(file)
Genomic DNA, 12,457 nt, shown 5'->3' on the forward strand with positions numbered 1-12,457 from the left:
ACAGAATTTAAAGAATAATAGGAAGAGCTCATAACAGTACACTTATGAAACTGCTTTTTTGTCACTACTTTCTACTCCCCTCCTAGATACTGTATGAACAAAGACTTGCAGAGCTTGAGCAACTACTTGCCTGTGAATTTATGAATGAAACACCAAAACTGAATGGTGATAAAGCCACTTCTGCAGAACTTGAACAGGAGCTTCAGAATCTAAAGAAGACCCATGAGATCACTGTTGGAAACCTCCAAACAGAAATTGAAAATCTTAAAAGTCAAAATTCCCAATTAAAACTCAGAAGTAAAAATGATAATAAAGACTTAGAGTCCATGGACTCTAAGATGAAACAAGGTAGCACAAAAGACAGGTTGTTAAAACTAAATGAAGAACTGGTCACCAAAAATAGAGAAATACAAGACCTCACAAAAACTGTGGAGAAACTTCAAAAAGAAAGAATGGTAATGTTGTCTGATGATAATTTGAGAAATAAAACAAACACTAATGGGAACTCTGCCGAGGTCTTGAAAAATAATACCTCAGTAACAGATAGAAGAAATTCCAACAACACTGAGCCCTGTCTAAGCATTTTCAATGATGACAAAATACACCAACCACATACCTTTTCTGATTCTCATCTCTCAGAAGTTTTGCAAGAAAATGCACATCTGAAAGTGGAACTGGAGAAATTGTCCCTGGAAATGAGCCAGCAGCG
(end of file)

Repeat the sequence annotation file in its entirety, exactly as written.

Genomic DNA, 12,457 nt, shown 5'->3' on the forward strand with positions numbered 1-12,457 from the left:
ACAGAATTTAAAGAATAATAGGAAGAGCTCATAACAGTACACTTATGAAACTGCTTTTTTGTCACTACTTTCTACTCCCCTCCTAGATACTGTATGAACAAAGACTTGCAGAGCTTGAGCAACTACTTGCCTGTGAATTTATGAATGAAACACCAAAACTGAATGGTGATAAAGCCACTTCTGCAGAACTTGAACAGGAGCTTCAGAATCTAAAGAAGACCCATGAGATCACTGTTGGAAACCTCCAAACAGAAATTGAAAATCTTAAAAGTCAAAATTCCCAATTAAAACTCAGAAGTAAAAATGATAATAAAGACTTAGAGTCCATGGACTCTAAGATGAAACAAGGTAGCACAAAAGACAGGTTGTTAAAACTAAATGAAGAACTGGTCACCAAAAATAGAGAAATACAAGACCTCACAAAAACTGTGGAGAAACTTCAAAAAGAAAGAATGGTAATGTTGTCTGATGATAATTTGAGAAATAAAACAAACACTAATGGGAACTCTGCCGAGGTCTTGAAAAATAATACCTCAGTAACAGATAGAAGAAATTCCAACAACACTGAGCCCTGTCTAAGCATTTTCAATGATGACAAAATACACCAACCACATACCTTTTCTGATTCTCATCTCTCAGAAGTTTTGCAAGAAAATGCACATCTGAAAGTGGAACTGGAGAAATTGTCCCTGGAAATGAGCCAGCAGCG